Hospitals in ‘crisis’ as staffing shortages persist at Missouri mental health facilities

Missouri hospitals are facing a ‘crisis’ of care for patients in acute care facilities who cannot find long-term care through the Department of Mental Health due to chronic shortages of hospital workers. agency.

Patty Morrow, vice president of behavioral health services for Mercy Health, testified at a legislative hearing on Wednesday that “the problem is pervasive and systemic” as residents languish on waiting lists for services.

“We are seeing a growing crisis of vulnerable young people and adults being left really at the doorstep of our hospitals without the necessary resources…” Morrow said. “We are not doing well by the citizens of our state in terms of serving their needs.”

Between 12 and 20 people are housed in Mercy hospital facilities each day awaiting placement with the Department of Human Services or the Department of Mental Health, Morrow said. A patient is currently spending 290 days in Mercy’s care, with a 10-bed unit closed to dedicate resources to him, Morrow said.

“We are really approaching two Christmases that he will be at our facility,” Morrow said, later adding, “At the end of the day, there’s not a lot of light at the end of the tunnel, we expect that. be with us for a much longer period.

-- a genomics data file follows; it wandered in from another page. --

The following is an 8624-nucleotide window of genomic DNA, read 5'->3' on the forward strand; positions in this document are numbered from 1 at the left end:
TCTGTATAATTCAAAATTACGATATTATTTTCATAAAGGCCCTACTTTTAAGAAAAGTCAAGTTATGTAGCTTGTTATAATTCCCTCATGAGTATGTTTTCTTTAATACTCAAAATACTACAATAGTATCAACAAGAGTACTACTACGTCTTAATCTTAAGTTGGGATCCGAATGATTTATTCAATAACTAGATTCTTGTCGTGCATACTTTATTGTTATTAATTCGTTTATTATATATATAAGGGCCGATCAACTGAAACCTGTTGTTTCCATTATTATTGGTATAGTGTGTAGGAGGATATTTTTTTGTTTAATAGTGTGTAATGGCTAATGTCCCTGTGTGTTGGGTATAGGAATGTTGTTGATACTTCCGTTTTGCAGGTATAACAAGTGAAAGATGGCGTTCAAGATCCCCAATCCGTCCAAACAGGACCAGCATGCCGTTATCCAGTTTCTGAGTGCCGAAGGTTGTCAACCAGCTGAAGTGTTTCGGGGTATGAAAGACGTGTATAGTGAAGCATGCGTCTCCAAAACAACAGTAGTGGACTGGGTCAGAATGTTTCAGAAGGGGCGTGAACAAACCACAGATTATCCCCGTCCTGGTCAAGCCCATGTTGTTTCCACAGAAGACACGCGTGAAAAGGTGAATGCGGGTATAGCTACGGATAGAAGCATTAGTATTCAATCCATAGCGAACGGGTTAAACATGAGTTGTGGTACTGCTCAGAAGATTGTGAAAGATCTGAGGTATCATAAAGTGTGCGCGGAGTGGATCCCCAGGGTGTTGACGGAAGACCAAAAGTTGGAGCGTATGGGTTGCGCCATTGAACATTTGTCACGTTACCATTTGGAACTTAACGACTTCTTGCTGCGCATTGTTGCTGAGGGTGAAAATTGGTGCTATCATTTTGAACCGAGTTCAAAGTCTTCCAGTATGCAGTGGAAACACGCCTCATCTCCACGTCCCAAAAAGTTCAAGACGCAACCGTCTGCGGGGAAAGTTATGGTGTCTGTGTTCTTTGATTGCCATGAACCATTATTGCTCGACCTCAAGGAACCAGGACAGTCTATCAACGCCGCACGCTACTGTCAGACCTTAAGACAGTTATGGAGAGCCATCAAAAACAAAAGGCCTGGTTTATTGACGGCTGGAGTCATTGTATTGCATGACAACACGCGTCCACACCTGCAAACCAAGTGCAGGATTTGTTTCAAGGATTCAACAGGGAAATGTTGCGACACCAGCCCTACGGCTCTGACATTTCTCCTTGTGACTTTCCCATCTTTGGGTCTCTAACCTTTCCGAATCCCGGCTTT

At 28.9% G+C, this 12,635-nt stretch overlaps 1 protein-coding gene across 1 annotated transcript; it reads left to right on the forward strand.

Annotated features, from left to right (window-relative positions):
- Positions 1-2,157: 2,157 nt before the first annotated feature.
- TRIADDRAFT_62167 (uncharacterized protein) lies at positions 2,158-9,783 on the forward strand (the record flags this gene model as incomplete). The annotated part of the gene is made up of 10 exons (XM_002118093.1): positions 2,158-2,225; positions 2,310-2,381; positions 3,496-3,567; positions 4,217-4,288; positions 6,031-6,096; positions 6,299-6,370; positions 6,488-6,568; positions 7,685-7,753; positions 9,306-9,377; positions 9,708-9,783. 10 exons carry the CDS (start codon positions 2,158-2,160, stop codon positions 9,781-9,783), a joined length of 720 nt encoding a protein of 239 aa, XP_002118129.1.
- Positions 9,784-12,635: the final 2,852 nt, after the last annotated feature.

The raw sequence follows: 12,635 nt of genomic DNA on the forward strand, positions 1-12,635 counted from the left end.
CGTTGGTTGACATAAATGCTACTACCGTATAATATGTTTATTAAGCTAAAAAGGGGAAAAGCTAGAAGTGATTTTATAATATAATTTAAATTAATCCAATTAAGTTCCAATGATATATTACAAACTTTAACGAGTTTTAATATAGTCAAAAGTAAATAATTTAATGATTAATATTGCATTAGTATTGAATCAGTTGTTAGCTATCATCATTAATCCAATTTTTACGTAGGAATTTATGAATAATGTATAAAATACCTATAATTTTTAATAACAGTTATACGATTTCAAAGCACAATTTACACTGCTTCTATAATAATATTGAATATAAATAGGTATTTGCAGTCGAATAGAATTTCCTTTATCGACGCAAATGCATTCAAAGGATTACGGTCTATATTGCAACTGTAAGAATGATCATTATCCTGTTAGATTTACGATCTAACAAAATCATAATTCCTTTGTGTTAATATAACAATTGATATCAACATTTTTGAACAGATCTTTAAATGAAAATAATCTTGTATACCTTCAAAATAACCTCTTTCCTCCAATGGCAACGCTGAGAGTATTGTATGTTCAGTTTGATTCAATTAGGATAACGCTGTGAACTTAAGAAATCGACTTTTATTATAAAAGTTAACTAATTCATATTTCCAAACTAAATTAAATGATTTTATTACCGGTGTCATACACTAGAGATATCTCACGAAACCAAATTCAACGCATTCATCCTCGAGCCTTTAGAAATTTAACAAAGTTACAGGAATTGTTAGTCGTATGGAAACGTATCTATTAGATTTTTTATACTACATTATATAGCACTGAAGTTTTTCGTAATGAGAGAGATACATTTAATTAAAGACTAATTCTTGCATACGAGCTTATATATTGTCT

To date, Mercy Health has received $21,000 for her care, Morrow said. Overall, the system estimates her care cost over $1 million when it also weighs lost revenue, such as the 10 beds being offline.

Mercy Health was not alone at Wednesday’s hearing, with representatives from SSM Health, BJC HealthCare and Research Psychiatric Center sharing similar experiences of long-term housing for patients with intellectual and developmental disabilities.

Justin Alferman, former lawmaker and director of health advocacy for the SSM, said patients’ mental health often declines when they live in a hospital for months. Across SSM’s eight hospitals, 25 patients are awaiting placement that has been held for more than 1,800 days in total. Last year alone, 106 adults were waiting for a placement for a total of 7,242 days.

“Put simply,” Alferman said, “there just isn’t enough manpower.”

Dirk Deaton, R-Noel and chairman of the House Appropriations Subcommittee – Health, Mental Health and Human Services, said delays in placements extend to hospitals, which in these cases are not the appropriate place for long-term care.

“I wonder, 150 years from now, what people will think of us with this kind of problem,” Deaton said, later adding, “We can and must do better.”

Over the past year, the Department of Mental Health has continued to face high staff vacancies, which has resulted in declining access to care at its state-run mental health facilities. , as the wings are closed due to a lack of sufficient staff to staff the available beds. .